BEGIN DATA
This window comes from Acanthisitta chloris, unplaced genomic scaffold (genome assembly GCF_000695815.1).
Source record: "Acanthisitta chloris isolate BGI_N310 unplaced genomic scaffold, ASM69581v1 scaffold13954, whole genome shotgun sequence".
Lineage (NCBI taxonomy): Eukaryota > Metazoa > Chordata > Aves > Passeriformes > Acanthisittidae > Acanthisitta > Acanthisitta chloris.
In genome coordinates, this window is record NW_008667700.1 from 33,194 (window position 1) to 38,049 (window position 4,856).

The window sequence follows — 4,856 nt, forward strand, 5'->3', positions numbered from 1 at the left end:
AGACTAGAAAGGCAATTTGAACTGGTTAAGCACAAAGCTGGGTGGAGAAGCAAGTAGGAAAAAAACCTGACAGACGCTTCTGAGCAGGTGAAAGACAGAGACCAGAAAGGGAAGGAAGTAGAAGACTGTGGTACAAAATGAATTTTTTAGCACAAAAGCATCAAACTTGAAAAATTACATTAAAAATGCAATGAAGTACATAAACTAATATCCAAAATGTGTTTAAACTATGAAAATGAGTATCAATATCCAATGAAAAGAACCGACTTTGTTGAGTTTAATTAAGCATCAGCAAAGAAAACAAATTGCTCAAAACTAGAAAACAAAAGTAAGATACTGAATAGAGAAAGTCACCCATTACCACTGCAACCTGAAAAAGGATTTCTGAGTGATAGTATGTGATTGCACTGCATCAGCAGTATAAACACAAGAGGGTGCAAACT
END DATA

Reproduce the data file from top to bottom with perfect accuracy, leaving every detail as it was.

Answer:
This window comes from Acanthisitta chloris, unplaced genomic scaffold (genome assembly GCF_000695815.1).
Source record: "Acanthisitta chloris isolate BGI_N310 unplaced genomic scaffold, ASM69581v1 scaffold13954, whole genome shotgun sequence".
Lineage (NCBI taxonomy): Eukaryota > Metazoa > Chordata > Aves > Passeriformes > Acanthisittidae > Acanthisitta > Acanthisitta chloris.
In genome coordinates, this window is record NW_008667700.1 from 33,194 (window position 1) to 38,049 (window position 4,856).

The window sequence follows — 4,856 nt, forward strand, 5'->3', positions numbered from 1 at the left end:
AGACTAGAAAGGCAATTTGAACTGGTTAAGCACAAAGCTGGGTGGAGAAGCAAGTAGGAAAAAAACCTGACAGACGCTTCTGAGCAGGTGAAAGACAGAGACCAGAAAGGGAAGGAAGTAGAAGACTGTGGTACAAAATGAATTTTTTAGCACAAAAGCATCAAACTTGAAAAATTACATTAAAAATGCAATGAAGTACATAAACTAATATCCAAAATGTGTTTAAACTATGAAAATGAGTATCAATATCCAATGAAAAGAACCGACTTTGTTGAGTTTAATTAAGCATCAGCAAAGAAAACAAATTGCTCAAAACTAGAAAACAAAAGTAAGATACTGAATAGAGAAAGTCACCCATTACCACTGCAACCTGAAAAAGGATTTCTGAGTGATAGTATGTGATTGCACTGCATCAGCAGTATAAACACAAGAGGGTGCAAACT